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SensorFlow utilizes cleantech to help hotels stay afloat during COVID-19: Startup Stories

Written by Yin Lin Tan Published on 

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The startup uses AI and IoT to automate hotels’ energy systems, helping them save up to 30% in energy bills.

A building that regulates its own energy systems and automates rooms’ temperatures based on whether people are present or not via real-time data, to optimize energy consumption and save costs, might sound like something out of a sci-fi movie, but this is what Singapore-based startup SensorFlow is doing.

Through an AI-driven automated Heat, Ventilation, and Air-Conditioning (HVAC) platform, and Internet of Things (IoT) network, the startup aims to help property owners streamline energy-related decision-making processes and obtain data-driven insights to increase housekeeping productivity by optimizing the deployment of manpower throughout a building.

The firm was recently awarded a place on Cleantech Group’s new edition of #APAC25 2020, a selected list that recognizes companies engaged in sustainable innovation across the Asia Pacific region.

SensorFlow started in 2016 as the brainchild of co-founders Saikrishnan Ranganathan, chief executive officer, and Max Pagel, chief technology officer. The two met during Entrepreneur First, a company builder program, and joined forces to pursue their common goal of making smart buildings a reality. Ranganathan worked as a full-stack software engineer for IoT platforms, while Pagel had extensive research experience working on wireless sensor networks.

“What we saw is that it’s really hard [to] retrofit an existing building and make it easy enough to adopt new solutions and start saving money, becoming more productive, energy-efficient, and sustainable,” Ranganathan told KrASIA. The two biggest challenges, he explained, were upfront costs and the difficulty of retrofitting, or adding a new solution to an existing system.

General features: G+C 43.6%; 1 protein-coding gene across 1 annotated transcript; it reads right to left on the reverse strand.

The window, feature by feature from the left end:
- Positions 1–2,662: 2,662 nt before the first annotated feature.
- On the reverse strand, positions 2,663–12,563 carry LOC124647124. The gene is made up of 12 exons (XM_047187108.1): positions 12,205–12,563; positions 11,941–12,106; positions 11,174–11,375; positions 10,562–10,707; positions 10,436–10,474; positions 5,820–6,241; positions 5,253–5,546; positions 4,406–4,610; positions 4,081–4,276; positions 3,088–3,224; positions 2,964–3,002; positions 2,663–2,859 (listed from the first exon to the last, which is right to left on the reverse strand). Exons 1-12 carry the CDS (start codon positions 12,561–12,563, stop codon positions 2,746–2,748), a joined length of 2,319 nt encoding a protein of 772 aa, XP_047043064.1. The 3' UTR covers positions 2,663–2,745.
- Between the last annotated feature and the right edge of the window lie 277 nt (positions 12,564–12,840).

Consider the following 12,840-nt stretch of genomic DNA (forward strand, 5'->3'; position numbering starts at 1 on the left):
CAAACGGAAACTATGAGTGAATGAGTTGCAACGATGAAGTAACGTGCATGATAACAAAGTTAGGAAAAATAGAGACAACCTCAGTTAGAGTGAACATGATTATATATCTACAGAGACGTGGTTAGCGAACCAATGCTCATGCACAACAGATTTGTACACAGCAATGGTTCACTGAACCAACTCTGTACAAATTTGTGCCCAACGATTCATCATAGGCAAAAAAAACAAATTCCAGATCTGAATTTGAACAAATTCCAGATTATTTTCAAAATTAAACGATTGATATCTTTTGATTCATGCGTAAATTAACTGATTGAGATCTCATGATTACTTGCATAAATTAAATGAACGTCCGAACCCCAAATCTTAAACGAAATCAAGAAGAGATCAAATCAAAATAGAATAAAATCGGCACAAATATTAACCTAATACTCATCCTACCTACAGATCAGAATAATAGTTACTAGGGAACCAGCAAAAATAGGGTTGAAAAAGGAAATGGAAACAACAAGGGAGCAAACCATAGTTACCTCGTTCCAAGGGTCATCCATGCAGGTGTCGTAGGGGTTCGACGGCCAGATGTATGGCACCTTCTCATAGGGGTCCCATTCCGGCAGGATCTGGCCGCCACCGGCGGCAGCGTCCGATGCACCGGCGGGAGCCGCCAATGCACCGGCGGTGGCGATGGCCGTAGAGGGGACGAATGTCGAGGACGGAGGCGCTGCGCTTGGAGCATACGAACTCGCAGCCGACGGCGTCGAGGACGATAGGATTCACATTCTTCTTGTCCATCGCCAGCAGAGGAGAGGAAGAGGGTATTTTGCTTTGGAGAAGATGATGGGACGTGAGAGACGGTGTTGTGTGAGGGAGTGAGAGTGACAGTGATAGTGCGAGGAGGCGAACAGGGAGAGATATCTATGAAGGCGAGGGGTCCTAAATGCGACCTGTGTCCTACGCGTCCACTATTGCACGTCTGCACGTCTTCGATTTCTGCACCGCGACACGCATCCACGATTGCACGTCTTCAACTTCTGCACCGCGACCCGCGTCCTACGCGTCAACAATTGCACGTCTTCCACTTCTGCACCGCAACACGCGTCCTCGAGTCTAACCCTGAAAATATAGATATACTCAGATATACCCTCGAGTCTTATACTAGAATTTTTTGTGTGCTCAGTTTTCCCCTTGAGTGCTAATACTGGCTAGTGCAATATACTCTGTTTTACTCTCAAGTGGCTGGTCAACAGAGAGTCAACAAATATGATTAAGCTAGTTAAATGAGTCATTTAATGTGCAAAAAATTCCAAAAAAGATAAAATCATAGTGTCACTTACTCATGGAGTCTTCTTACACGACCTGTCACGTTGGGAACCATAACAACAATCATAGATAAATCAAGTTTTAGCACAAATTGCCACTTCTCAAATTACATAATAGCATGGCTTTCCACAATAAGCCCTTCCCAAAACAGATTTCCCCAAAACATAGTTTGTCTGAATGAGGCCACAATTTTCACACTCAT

To tackle the first obstacle, the two, who specialized in software and hardware respectively, built the technology in-house. “By doing that completely in-house, we were able to bring down the cost significantly,” Ranganathan said.

“We noticed that the second key obstacle to making things easily retrofittable is the wireless network itself,” Ranganathan noted. Many wireless networks still require a main power cable to power the sensors, and property owners would have to tear open walls just to install these solutions. However, SensorFlow’s network stack, powered by batteries, makes it easier to install their wire-free solutions to any new or existing systems. 

SensorFlow’s products utilize wireless sensors to monitor and collect data on environmental changes in each room. Using AI-driven technology, the data is then sent to a system connected to the air-conditioning units or fan coil devices, which will adjust the temperature of the room.

SensorFlow found that hotels, their current target group, are likely to benefit the most from these solutions. Hotels suffer from energy inefficiency, Ranganathan said, due to guest behavior. “People are away from their rooms most of the time, and rooms are about 70% to 80% of your floor area, meaning that most of your building is actually not optimized.”

Furthermore, the ease of retrofitting provided by SensorFlow’s products is important for hotels, since they cannot afford to close down just to accommodate the new installation.

The process is simple: SensorFlow installs two sensors, an occupancy sensor, which detects whether people are present in the room, and a smart thermostat, which automates the air-conditioning system, measures temperature and humidity while collecting data about the air-conditioning system’s performance. The firm claims that the installation process takes only five minutes and helps hotels save up to 30% in energy expenses.

SensorFlow’s wireless Occupancy Sensor tracks the presence of people in a room. Source: SensorFlow Facebook

Helping the hotel industry stay afloat amidst COVID-19